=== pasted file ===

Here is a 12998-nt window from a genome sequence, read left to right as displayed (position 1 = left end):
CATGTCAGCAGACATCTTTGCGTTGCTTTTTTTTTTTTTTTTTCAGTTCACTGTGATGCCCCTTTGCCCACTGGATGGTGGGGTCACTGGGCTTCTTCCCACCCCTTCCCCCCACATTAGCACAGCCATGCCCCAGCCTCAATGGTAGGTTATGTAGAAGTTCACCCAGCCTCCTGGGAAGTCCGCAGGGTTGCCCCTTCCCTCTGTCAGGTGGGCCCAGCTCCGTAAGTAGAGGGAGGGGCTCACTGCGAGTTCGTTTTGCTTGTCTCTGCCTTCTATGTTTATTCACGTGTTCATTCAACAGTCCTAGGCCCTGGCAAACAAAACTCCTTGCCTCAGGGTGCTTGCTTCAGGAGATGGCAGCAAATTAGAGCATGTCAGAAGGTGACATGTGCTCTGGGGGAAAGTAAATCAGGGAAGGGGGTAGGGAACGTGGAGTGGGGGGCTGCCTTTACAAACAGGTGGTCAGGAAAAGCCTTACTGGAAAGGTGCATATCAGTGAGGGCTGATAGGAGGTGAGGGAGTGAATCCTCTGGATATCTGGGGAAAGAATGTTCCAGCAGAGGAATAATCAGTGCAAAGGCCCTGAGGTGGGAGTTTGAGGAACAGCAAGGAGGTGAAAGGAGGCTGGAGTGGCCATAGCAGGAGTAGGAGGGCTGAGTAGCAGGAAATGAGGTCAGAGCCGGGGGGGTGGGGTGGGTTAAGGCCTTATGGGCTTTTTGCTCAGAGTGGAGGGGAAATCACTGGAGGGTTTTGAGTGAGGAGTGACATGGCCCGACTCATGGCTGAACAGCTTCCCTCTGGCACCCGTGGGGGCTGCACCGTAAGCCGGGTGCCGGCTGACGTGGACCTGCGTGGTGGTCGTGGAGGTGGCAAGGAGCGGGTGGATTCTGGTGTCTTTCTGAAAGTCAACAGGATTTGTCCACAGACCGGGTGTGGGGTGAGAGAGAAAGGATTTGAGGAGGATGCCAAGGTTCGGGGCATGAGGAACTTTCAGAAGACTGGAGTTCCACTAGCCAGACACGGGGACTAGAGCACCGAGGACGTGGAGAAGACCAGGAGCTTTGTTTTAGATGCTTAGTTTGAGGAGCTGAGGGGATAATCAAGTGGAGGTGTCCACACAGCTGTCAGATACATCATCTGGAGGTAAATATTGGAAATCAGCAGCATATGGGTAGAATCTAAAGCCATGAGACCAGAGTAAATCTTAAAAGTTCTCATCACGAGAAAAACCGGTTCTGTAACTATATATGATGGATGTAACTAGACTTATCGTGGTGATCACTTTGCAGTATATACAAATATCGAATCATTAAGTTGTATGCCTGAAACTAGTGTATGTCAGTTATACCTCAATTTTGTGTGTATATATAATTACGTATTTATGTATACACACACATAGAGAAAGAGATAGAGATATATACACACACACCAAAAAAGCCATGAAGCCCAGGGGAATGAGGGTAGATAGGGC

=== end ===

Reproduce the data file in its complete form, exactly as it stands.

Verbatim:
Here is a 12998-nt window from a genome sequence, read left to right as displayed (position 1 = left end):
CATGTCAGCAGACATCTTTGCGTTGCTTTTTTTTTTTTTTTTTCAGTTCACTGTGATGCCCCTTTGCCCACTGGATGGTGGGGTCACTGGGCTTCTTCCCACCCCTTCCCCCCACATTAGCACAGCCATGCCCCAGCCTCAATGGTAGGTTATGTAGAAGTTCACCCAGCCTCCTGGGAAGTCCGCAGGGTTGCCCCTTCCCTCTGTCAGGTGGGCCCAGCTCCGTAAGTAGAGGGAGGGGCTCACTGCGAGTTCGTTTTGCTTGTCTCTGCCTTCTATGTTTATTCACGTGTTCATTCAACAGTCCTAGGCCCTGGCAAACAAAACTCCTTGCCTCAGGGTGCTTGCTTCAGGAGATGGCAGCAAATTAGAGCATGTCAGAAGGTGACATGTGCTCTGGGGGAAAGTAAATCAGGGAAGGGGGTAGGGAACGTGGAGTGGGGGGCTGCCTTTACAAACAGGTGGTCAGGAAAAGCCTTACTGGAAAGGTGCATATCAGTGAGGGCTGATAGGAGGTGAGGGAGTGAATCCTCTGGATATCTGGGGAAAGAATGTTCCAGCAGAGGAATAATCAGTGCAAAGGCCCTGAGGTGGGAGTTTGAGGAACAGCAAGGAGGTGAAAGGAGGCTGGAGTGGCCATAGCAGGAGTAGGAGGGCTGAGTAGCAGGAAATGAGGTCAGAGCCGGGGGGGTGGGGTGGGTTAAGGCCTTATGGGCTTTTTGCTCAGAGTGGAGGGGAAATCACTGGAGGGTTTTGAGTGAGGAGTGACATGGCCCGACTCATGGCTGAACAGCTTCCCTCTGGCACCCGTGGGGGCTGCACCGTAAGCCGGGTGCCGGCTGACGTGGACCTGCGTGGTGGTCGTGGAGGTGGCAAGGAGCGGGTGGATTCTGGTGTCTTTCTGAAAGTCAACAGGATTTGTCCACAGACCGGGTGTGGGGTGAGAGAGAAAGGATTTGAGGAGGATGCCAAGGTTCGGGGCATGAGGAACTTTCAGAAGACTGGAGTTCCACTAGCCAGACACGGGGACTAGAGCACCGAGGACGTGGAGAAGACCAGGAGCTTTGTTTTAGATGCTTAGTTTGAGGAGCTGAGGGGATAATCAAGTGGAGGTGTCCACACAGCTGTCAGATACATCATCTGGAGGTAAATATTGGAAATCAGCAGCATATGGGTAGAATCTAAAGCCATGAGACCAGAGTAAATCTTAAAAGTTCTCATCACGAGAAAAACCGGTTCTGTAACTATATATGATGGATGTAACTAGACTTATCGTGGTGATCACTTTGCAGTATATACAAATATCGAATCATTAAGTTGTATGCCTGAAACTAGTGTATGTCAGTTATACCTCAATTTTGTGTGTATATATAATTACGTATTTATGTATACACACACATAGAGAAAGAGATAGAGATATATACACACACACCAAAAAAGCCATGAAGCCCAGGGGAATGAGGGTAGATAGGGC